What is Google?

Google is a technology company that creates products that are used by millions of people worldwide. Its search engine is perhaps its most well-known product, but the corporation also offers many other services, such as email, maps, social networking, and cloud storage.

Google was founded in 1998 by Larry Page and Sergey Brin, two Ph.D. students at Stanford University who envisioned building an online database of information that could be accessed by computers. The pair’s system used servers to search the Web and sort it according to a user’s search query, using a complex algorithm that prioritized pages based on how many other pages linked to them. They named their effort BackRub, but later changed it to Google in honour of a mathematical concept known as a googol, which is a number that contains 100 zeros.

The company expanded rapidly, acquiring other websites and services such as YouTube, DoubleClick, and the mobile operating system Android. Its advertising network uses a variety of data sources to deliver personalized ads to users on the basis of their online activities. In addition, Google offers a variety of free software programs for consumers, such as the browser Chrome, and photo-management program Picasa.

In 2009, Google began offering a suite of online office programs, called G Suite, to businesses. The suite includes programs for email, calendaring, documents, spreadsheets, and more. It also offers security features to help protect corporate data from cyber attacks.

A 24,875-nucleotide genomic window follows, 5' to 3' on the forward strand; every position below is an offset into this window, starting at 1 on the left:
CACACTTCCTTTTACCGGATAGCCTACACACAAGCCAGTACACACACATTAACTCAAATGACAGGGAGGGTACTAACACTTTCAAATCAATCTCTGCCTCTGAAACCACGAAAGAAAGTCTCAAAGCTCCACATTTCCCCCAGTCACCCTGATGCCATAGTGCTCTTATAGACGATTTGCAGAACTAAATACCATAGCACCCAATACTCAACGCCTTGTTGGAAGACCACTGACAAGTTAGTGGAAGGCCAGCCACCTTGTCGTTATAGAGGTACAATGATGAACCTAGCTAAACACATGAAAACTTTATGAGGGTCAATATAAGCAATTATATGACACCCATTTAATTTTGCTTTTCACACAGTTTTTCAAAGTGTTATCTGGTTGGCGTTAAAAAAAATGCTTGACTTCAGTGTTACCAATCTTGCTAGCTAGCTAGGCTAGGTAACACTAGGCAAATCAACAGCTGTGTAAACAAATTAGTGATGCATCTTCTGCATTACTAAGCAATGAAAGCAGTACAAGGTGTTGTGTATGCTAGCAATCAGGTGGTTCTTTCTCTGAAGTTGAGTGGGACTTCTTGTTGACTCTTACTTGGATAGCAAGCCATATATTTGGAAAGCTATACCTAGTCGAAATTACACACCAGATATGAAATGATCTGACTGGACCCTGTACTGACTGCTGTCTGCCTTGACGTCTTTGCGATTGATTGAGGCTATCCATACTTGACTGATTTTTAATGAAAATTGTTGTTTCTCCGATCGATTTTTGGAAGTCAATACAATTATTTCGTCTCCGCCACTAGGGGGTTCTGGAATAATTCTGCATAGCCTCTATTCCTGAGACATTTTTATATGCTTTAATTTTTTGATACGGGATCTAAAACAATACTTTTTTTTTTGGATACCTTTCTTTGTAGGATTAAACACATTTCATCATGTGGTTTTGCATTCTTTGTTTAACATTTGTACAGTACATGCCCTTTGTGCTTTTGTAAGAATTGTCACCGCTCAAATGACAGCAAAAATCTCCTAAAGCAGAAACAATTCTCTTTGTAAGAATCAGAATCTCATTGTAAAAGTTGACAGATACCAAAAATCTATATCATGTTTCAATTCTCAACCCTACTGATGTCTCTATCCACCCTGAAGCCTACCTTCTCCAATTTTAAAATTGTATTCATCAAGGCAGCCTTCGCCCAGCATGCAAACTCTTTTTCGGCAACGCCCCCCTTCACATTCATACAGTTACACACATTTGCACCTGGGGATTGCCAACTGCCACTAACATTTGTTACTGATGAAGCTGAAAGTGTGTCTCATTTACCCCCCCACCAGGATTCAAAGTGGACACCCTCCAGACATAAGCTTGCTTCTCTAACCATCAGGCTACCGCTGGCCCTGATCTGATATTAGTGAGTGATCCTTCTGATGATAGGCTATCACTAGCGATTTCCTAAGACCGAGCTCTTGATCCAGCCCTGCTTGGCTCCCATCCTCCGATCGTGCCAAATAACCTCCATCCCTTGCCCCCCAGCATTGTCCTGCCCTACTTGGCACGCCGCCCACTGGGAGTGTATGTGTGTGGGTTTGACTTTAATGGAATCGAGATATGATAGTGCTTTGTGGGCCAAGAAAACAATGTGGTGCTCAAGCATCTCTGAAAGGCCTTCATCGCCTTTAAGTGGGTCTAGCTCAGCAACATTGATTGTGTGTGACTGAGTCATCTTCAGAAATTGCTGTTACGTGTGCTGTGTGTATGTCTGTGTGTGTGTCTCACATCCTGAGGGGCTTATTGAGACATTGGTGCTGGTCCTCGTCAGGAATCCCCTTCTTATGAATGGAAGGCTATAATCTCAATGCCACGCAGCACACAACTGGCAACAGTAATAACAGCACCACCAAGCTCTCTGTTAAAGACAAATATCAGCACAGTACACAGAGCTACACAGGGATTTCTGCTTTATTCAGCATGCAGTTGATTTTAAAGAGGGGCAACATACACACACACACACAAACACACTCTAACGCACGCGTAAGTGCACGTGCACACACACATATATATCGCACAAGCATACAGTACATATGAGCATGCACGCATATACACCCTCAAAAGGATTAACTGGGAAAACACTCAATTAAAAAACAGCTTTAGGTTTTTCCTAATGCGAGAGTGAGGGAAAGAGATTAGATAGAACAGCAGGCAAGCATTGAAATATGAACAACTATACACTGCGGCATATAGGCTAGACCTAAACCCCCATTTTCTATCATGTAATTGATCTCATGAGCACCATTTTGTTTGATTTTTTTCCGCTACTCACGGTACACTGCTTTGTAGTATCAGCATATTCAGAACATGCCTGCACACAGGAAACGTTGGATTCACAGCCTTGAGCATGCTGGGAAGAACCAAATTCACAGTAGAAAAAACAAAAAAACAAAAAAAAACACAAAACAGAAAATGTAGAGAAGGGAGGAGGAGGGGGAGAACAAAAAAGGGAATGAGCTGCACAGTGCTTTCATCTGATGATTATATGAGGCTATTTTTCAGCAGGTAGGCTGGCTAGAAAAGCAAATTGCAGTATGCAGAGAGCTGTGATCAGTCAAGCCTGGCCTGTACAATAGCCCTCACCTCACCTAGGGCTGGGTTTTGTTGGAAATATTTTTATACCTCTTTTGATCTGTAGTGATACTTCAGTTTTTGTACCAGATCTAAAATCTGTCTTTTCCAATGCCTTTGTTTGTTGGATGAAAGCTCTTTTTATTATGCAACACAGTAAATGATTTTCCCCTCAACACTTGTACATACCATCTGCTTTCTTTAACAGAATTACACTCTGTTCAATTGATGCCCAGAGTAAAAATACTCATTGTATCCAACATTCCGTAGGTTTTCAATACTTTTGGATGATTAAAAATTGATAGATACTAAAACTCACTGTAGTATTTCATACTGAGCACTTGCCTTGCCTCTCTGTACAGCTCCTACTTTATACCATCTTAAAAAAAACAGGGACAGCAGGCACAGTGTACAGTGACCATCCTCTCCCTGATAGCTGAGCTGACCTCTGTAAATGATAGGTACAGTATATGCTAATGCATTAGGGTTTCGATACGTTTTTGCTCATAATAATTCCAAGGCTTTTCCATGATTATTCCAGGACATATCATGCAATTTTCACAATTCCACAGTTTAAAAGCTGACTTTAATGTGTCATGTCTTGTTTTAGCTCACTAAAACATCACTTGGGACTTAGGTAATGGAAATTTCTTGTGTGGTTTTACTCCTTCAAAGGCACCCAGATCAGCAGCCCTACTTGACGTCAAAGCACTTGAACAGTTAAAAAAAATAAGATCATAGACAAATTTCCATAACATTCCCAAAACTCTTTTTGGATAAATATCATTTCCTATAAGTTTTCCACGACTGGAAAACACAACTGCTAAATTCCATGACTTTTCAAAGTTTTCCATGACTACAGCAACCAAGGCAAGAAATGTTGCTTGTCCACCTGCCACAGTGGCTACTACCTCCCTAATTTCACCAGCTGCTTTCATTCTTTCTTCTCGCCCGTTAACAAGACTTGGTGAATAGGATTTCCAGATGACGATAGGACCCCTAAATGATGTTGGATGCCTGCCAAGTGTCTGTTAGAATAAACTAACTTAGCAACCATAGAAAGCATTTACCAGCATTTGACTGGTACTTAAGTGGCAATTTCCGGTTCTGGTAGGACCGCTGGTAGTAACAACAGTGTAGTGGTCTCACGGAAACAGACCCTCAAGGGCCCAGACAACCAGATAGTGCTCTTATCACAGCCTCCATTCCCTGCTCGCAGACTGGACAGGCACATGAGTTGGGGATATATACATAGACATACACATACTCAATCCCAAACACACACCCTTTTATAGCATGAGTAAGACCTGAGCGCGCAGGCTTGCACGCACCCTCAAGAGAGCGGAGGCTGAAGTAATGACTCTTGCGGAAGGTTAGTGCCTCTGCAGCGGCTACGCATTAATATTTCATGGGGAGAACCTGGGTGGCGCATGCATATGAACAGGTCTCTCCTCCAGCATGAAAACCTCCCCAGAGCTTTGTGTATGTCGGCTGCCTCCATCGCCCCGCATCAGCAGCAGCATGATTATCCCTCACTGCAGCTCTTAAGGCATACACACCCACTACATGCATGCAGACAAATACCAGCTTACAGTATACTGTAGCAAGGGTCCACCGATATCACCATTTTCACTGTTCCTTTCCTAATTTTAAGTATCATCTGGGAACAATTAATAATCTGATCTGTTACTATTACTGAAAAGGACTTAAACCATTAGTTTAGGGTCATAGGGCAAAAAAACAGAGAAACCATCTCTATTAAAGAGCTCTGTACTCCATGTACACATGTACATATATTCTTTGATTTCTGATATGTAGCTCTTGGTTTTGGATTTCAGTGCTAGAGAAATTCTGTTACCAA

To keep up with the demand for its products, Google built 11 data centres around the world, each containing several hundred thousand interlinked computers (basically, multiprocessor personal computers with hard drives mounted in specially constructed racks). The company’s computing infrastructure is powered by three proprietary pieces of computer code: Google File System, Bigtable, and MapReduce. The latter handles large data sets by storing them in “chunks” across multiple machines, while the former processes the chunks to produce higher-level information such as search results or maps.

While Google is famous for its motto, “Don’t be evil,” the company has faced controversy over how it uses consumer information to target ads and whether or not the firm violates privacy rights. It reorganized in 2015 to become a subsidiary of the holding company Alphabet Inc. and made Sundar Pichai its CEO.

In early 2018, the company entered the virtual reality market with its Glass headset, which is worn like eyeglasses and displays augmented-reality images on the user’s field of vision. Its self-driving car project, Waymo, is developing autonomous vehicles that will be able to navigate without human intervention and could be available for public use within five years. Other projects include the search for extraterrestrial life and a self-driving balloon that can carry medical supplies to remote areas. In addition, the company is working on a large language model chatbot that can converse with humans. The robot, which is being developed in partnership with Microsoft, has already proved to be more advanced than previous chatbots.

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